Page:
The Edgy Veggie

Make friends with fresh vegetables


Main Dish

Friendly Broccoli and Black Beans With Sherry

This easy sherry-splashed dish would love to be friends with crusty bread and a green salad.

1 tablespoon olive oil

3 cloves garlic, chopped

1 red pepper, chopped

1 stalk celery, chopped

1 teaspoon cumin

1 pint grape tomatoes, halved or 1 large tomato, chopped

1 head of broccoli, broken into florets

3 tablespoons sherry

2 cups cooked black beans or 1 15-ounce can, drained

1 bunch cilantro, chopped

Sea salt and fresh ground pepper to taste

A handful pepitas (pumpkin seeds) for garnish (optional)

Heat olive oil in a large pot over medium heat. Add garlic, pepper and celery. Cook, stirring occasionally, for 5 to 7 minutes, or until vegetables soften and turn translucent.

Add cumin, grape tomatoes and broccoli, stirring gently to combine. Add sherry and stir again. Cover pot, reduce heat to medium low and continue cooking for about 10 minutes, until broccoli is al dente but still a healthy, bright green.

Gently mix in black beans. Cover and heat through, another 10 minutes or so.

Add chopped cilantro, season with sea salt and pepper. Top with optional pepitas, if desired. Makes 4 servings.

Per serving: 196 calories (19 percent from fat), 4 g fat (0.6 g saturated, 2.6 g monounsaturated), 0 cholesterol, 10 g protein, 30 g carbohydrates, 10 g fiber, 95 mg sodium.

Processed food says it wants to be your friend. It’s lying. It’s full of additives and artificial ingredients — not the kind of thing you want in a friend. Or in your food. On the other hand, our vegetable friends offer the most nutrients and fiber for the least amount of calories. One serving of broccoli offers heaping helpfuls of vitamins C and K, calcium, lutein, even protein, all for 30 calories. That’s way fewer calories than even a skinny latte. Yet less than 10 percent of Americans eat their recommended daily serving of fruits and vegetables.

“I can’t eat a plate of plain broccoli,” people tell me, looking pained. I can, and do, but I’m unusual. Vegetables don’t have to be the solo stars of your dinner. They’re delicious but they’re not divas. Vegetables are glad to be share the billing. They’re eager to make friends and get along well with other ingredients.

Think of beans, whole grains, pasta, as blank canvases that deserve a produce palate. Adding vegetables not only enriches them with nutrients and fiber but also with flavor, texture and color. Why eat a plain bowl of rice when you can enjoy rice tossed with a confetti of sauteed peppers, onions and mushrooms? Can’t stand the idea of spending a minute more in the kitchen than you have to? Add a handful or two of spinach to hot, ready-to-serve spaghetti. Give it a toss and the greens will wilt happily into the noodles, with no extra cooking. Adding vegetables adds fiber, goodness, color and flavor but no calories.

Yes, you can pop a capsule and get your vitamins that way, but supplements aren’t regulated by the FDA, so you never quite know the quality you’re getting. Plus, capsules don’t taste good. Vegetables want to show your mouth a good time, especially now.

We’re just coming in to South Florida’s great growing season. Spinach, broccoli, tomatoes, onions, mushrooms, green beans, eggplant, kale, fennel, radishes and more are fresh and waiting to friend you at local farmers markets and through community-shared agriculture programs. Because they’re grown here and in season, they’re lower in price, too. Let it be the start of a beautiful friendship.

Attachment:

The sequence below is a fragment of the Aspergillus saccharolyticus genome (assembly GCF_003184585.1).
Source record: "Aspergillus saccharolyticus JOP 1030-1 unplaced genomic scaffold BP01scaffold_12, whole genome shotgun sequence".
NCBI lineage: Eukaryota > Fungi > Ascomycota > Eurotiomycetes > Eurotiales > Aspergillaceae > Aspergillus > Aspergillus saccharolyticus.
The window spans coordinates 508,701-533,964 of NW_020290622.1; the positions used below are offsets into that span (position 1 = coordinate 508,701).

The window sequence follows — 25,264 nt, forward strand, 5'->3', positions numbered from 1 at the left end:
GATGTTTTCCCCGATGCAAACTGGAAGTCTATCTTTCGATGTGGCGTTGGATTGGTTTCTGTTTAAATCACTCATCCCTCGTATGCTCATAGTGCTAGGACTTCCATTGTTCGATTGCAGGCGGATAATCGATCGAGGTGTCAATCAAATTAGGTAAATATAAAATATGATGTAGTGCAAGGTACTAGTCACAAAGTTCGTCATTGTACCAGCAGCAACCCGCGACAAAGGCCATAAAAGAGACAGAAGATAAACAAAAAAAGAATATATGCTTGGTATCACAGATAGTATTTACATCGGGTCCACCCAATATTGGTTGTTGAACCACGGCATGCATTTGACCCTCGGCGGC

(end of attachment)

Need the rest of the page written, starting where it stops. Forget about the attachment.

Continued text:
Ellen Kanner writes about vegetarian concerns. She blogs at

Read more The Edgy Veggie stories from the Miami Herald

  • The Edgy Veggie

    Edgy Veggie: Eggless ‘Egg Salad’

    This must be the egg industry’s favorite time of the year. There’s Easter eggs, egg-rich Easter cakes and cookies, Easter brunch omelets, casseroles and eggs Benedict (eggs atop English muffins and in the Hollandaise sauce). Eggs also play a big part at Passover. They’re on the Seder plate and in matzo balls, kugels and Passover desserts. Eggs, though, aren’t all they’re cracked up to be for cholesterol avoiders, allergic folk (eggs are among the top eight food allergens) and vegans. Plant-powered egg alternatives mean we still get a place at the holiday table.

  • The Edgy Veggie

    Spring greens mark the new season

    Happy Vernal Equinox, the day we mark nature’s changing of seasons. It’s the first day of spring, when the world sloughs off its cold, crusty mantle and awakens to the new. Can we do less? It’s time to turn over — and eat — a new leaf.

  • The Edgy Veggie

    Back to breakfast basics with museli, granola

    Over a century ago, Switzerland’s Dr. Maxmilian Bircher-Benner mixed it up. He created muesli, which means mixture. It’s a blend of oats and other whole grains, fruit and nuts, softened in apple juice or yogurt. He prescribed it to patients and had it served in hospitals.

Miami Herald

Join the

The Miami Herald is pleased to provide this opportunity to share information, experiences and observations about what's in the news. Some of the comments may be reprinted elsewhere on the site or in the newspaper. We encourage lively, open debate on the issues of the day, and ask that you refrain from profanity, hate speech, personal comments and remarks that are off point. Thank you for taking the time to offer your thoughts.

The Miami Herald uses Facebook's commenting system. You need to log in with a Facebook account in order to comment. If you have questions about commenting with your Facebook account, click here.

Have a news tip? You can send it anonymously. Click here to send us your tip - or - consider joining the Public Insight Network and become a source for The Miami Herald and el Nuevo Herald.

Hide Comments

This affects comments on all stories.

Cancel OK

  • Marketplace

Today's Circulars

  • Quick Job Search

Enter Keyword(s) Enter City Select a State Select a Category